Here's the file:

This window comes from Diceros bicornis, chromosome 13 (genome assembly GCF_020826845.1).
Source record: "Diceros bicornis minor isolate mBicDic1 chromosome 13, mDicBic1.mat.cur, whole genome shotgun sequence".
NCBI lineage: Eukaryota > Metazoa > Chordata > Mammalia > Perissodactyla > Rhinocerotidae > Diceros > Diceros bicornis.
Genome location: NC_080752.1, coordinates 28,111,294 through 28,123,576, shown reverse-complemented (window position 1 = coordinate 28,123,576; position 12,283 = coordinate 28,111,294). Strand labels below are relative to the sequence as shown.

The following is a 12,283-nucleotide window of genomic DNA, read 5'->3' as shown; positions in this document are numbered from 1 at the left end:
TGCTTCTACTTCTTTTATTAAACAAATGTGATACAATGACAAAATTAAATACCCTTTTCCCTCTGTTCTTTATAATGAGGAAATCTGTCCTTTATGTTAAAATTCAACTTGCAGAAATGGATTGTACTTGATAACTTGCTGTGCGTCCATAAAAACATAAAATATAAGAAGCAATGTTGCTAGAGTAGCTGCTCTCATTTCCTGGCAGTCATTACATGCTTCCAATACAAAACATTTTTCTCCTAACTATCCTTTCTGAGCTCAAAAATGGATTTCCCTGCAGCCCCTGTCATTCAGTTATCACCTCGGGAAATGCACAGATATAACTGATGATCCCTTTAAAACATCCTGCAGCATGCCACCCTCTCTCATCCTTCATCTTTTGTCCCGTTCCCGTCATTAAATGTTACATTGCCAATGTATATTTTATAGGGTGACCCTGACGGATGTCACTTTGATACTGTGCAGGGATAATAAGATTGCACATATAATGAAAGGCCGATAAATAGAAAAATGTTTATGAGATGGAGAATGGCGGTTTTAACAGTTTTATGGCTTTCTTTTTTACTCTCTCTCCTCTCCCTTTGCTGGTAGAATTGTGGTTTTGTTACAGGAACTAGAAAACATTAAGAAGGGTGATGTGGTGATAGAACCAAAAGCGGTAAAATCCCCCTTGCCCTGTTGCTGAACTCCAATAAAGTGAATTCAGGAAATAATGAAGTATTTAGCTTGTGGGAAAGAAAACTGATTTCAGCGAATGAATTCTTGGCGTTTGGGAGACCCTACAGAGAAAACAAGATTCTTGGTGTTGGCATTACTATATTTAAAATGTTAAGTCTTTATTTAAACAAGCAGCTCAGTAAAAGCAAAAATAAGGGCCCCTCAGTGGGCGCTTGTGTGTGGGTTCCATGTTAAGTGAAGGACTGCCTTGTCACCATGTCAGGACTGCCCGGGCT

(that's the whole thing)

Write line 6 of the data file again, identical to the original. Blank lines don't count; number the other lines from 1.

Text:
TGCTTCTACTTCTTTTATTAAACAAATGTGATACAATGACAAAATTAAATACCCTTTTCCCTCTGTTCTTTATAATGAGGAAATCTGTCCTTTATGTTAAAATTCAACTTGCAGAAATGGATTGTACTTGATAACTTGCTGTGCGTCCATAAAAACATAAAATATAAGAAGCAATGTTGCTAGAGTAGCTGCTCTCATTTCCTGGCAGTCATTACATGCTTCCAATACAAAACATTTTTCTCCTAACTATCCTTTCTGAGCTCAAAAATGGATTTCCCTGCAGCCCCTGTCATTCAGTTATCACCTCGGGAAATGCACAGATATAACTGATGATCCCTTTAAAACATCCTGCAGCATGCCACCCTCTCTCATCCTTCATCTTTTGTCCCGTTCCCGTCATTAAATGTTACATTGCCAATGTATATTTTATAGGGTGACCCTGACGGATGTCACTTTGATACTGTGCAGGGATAATAAGATTGCACATATAATGAAAGGCCGATAAATAGAAAAATGTTTATGAGATGGAGAATGGCGGTTTTAACAGTTTTATGGCTTTCTTTTTTACTCTCTCTCCTCTCCCTTTGCTGGTAGAATTGTGGTTTTGTTACAGGAACTAGAAAACATTAAGAAGGGTGATGTGGTGATAGAACCAAAAGCGGTAAAATCCCCCTTGCCCTGTTGCTGAACTCCAATAAAGTGAATTCAGGAAATAATGAAGTATTTAGCTTGTGGGAAAGAAAACTGATTTCAGCGAATGAATTCTTGGCGTTTGGGAGACCCTACAGAGAAAACAAGATTCTTGGTGTTGGCATTACTATATTTAAAATGTTAAGTCTTTATTTAAACAAGCAGCTCAGTAAAAGCAAAAATAAGGGCCCCTCAGTGGGCGCTTGTGTGTGGGTTCCATGTTAAGTGAAGGACTGCCTTGTCACCATGTCAGGACTGCCCGGGCT